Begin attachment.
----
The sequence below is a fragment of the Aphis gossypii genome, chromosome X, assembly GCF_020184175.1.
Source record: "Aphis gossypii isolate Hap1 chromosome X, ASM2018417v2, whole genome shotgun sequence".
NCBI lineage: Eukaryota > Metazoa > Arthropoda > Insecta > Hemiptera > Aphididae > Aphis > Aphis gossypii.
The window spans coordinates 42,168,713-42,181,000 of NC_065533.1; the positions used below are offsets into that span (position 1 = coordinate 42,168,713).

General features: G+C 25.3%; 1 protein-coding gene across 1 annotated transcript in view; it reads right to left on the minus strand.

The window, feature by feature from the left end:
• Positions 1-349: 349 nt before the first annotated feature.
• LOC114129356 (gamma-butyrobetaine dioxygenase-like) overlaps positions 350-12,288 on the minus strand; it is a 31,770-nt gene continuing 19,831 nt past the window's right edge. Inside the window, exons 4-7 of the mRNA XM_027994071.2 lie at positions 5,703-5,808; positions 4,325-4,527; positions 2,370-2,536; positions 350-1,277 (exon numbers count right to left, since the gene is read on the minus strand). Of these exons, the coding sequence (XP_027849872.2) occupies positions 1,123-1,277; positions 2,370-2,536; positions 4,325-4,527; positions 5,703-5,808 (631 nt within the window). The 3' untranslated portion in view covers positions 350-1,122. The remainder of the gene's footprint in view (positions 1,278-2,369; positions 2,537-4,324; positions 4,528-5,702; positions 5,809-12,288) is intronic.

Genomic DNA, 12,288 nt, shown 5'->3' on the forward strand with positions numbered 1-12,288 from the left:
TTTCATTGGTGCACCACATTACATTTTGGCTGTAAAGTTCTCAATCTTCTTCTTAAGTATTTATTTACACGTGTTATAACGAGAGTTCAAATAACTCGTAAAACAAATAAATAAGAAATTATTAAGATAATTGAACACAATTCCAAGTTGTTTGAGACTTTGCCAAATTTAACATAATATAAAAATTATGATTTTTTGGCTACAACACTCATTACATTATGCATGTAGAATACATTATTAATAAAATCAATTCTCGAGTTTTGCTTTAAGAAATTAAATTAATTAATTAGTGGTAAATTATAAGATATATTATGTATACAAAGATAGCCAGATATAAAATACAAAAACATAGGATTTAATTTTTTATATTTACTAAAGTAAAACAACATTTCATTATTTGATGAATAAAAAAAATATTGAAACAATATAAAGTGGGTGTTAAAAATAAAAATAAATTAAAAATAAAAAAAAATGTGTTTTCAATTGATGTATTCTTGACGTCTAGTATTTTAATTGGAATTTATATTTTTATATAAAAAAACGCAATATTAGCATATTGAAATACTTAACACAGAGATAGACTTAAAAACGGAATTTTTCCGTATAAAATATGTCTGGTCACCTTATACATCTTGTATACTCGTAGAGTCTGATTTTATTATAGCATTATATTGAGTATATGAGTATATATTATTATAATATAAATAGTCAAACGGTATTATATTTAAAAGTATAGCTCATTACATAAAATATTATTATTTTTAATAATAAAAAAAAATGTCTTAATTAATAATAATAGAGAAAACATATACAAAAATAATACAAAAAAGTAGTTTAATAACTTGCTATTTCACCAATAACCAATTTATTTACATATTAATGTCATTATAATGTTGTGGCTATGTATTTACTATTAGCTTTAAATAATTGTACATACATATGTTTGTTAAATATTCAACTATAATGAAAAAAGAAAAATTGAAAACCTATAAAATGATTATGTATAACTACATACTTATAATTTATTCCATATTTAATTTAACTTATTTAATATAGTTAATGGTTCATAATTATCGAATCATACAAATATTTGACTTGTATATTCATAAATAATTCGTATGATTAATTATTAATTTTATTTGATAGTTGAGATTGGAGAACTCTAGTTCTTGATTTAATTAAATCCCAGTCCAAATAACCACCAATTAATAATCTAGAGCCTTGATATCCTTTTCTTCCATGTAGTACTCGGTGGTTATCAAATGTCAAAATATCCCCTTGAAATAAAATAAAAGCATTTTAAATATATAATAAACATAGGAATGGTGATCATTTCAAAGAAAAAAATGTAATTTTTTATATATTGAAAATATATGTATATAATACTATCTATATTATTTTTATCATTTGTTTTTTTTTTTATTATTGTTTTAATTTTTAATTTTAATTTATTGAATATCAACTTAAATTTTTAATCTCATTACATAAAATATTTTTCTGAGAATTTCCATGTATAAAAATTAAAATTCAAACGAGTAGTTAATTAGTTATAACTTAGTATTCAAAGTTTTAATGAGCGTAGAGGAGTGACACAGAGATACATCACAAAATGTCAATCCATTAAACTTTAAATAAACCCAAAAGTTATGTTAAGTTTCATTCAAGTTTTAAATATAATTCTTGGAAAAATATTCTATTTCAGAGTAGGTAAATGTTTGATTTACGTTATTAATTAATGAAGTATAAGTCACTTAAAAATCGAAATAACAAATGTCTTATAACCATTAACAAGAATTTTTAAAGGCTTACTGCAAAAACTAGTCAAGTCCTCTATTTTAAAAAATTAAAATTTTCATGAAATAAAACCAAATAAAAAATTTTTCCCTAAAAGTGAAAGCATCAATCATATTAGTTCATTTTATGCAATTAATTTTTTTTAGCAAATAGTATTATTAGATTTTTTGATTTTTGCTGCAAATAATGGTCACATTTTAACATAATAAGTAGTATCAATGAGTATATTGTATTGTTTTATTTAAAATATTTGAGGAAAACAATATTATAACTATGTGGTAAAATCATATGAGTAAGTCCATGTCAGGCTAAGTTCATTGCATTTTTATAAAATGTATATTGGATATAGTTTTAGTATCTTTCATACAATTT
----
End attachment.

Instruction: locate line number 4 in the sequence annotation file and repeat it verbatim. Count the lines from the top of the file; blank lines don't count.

The window spans coordinates 42,168,713-42,181,000 of NC_065533.1; the positions used below are offsets into that span (position 1 = coordinate 42,168,713).